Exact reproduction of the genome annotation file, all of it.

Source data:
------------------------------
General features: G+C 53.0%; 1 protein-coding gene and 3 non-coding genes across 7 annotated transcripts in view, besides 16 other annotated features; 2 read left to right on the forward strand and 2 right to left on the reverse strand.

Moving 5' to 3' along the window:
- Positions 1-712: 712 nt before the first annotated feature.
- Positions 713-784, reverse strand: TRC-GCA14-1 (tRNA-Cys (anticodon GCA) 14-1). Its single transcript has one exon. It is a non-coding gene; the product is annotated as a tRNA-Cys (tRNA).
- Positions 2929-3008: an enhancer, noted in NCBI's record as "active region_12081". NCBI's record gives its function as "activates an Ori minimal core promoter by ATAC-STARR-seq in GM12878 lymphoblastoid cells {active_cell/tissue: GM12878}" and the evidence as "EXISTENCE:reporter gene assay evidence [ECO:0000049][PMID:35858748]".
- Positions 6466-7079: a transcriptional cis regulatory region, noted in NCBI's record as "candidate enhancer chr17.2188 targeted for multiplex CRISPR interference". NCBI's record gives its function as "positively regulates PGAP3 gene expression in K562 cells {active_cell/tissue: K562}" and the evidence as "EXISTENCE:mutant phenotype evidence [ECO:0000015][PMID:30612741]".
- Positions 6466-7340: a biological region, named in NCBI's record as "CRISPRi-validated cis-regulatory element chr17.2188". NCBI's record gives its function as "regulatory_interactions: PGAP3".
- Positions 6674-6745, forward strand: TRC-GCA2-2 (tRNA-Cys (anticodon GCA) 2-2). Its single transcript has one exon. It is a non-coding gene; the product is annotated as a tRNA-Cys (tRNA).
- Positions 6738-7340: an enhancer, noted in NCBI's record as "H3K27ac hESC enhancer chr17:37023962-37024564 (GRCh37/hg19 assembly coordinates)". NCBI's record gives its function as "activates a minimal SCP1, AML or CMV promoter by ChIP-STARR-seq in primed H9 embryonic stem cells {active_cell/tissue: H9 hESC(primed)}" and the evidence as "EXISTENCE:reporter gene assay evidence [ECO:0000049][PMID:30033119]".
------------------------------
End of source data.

General features: G+C 53.0%; 1 protein-coding gene and 3 non-coding genes across 7 annotated transcripts in view, besides 16 other annotated features; 2 read left to right on the forward strand and 2 right to left on the reverse strand.

Moving 5' to 3' along the window:
- Positions 1-712: 712 nt before the first annotated feature.
- Positions 713-784, reverse strand: TRC-GCA14-1 (tRNA-Cys (anticodon GCA) 14-1). Its single transcript has one exon. It is a non-coding gene; the product is annotated as a tRNA-Cys (tRNA).
- Positions 2929-3008: an enhancer, noted in NCBI's record as "active region_12081". NCBI's record gives its function as "activates an Ori minimal core promoter by ATAC-STARR-seq in GM12878 lymphoblastoid cells {active_cell/tissue: GM12878}" and the evidence as "EXISTENCE:reporter gene assay evidence [ECO:0000049][PMID:35858748]".
- Positions 6466-7079: a transcriptional cis regulatory region, noted in NCBI's record as "candidate enhancer chr17.2188 targeted for multiplex CRISPR interference". NCBI's record gives its function as "positively regulates PGAP3 gene expression in K562 cells {active_cell/tissue: K562}" and the evidence as "EXISTENCE:mutant phenotype evidence [ECO:0000015][PMID:30612741]".
- Positions 6466-7340: a biological region, named in NCBI's record as "CRISPRi-validated cis-regulatory element chr17.2188". NCBI's record gives its function as "regulatory_interactions: PGAP3".
- Positions 6674-6745, forward strand: TRC-GCA2-2 (tRNA-Cys (anticodon GCA) 2-2). Its single transcript has one exon. It is a non-coding gene; the product is annotated as a tRNA-Cys (tRNA).
- Positions 6738-7340: an enhancer, noted in NCBI's record as "H3K27ac hESC enhancer chr17:37023962-37024564 (GRCh37/hg19 assembly coordinates)". NCBI's record gives its function as "activates a minimal SCP1, AML or CMV promoter by ChIP-STARR-seq in primed H9 embryonic stem cells {active_cell/tissue: H9 hESC(primed)}" and the evidence as "EXISTENCE:reporter gene assay evidence [ECO:0000049][PMID:30033119]".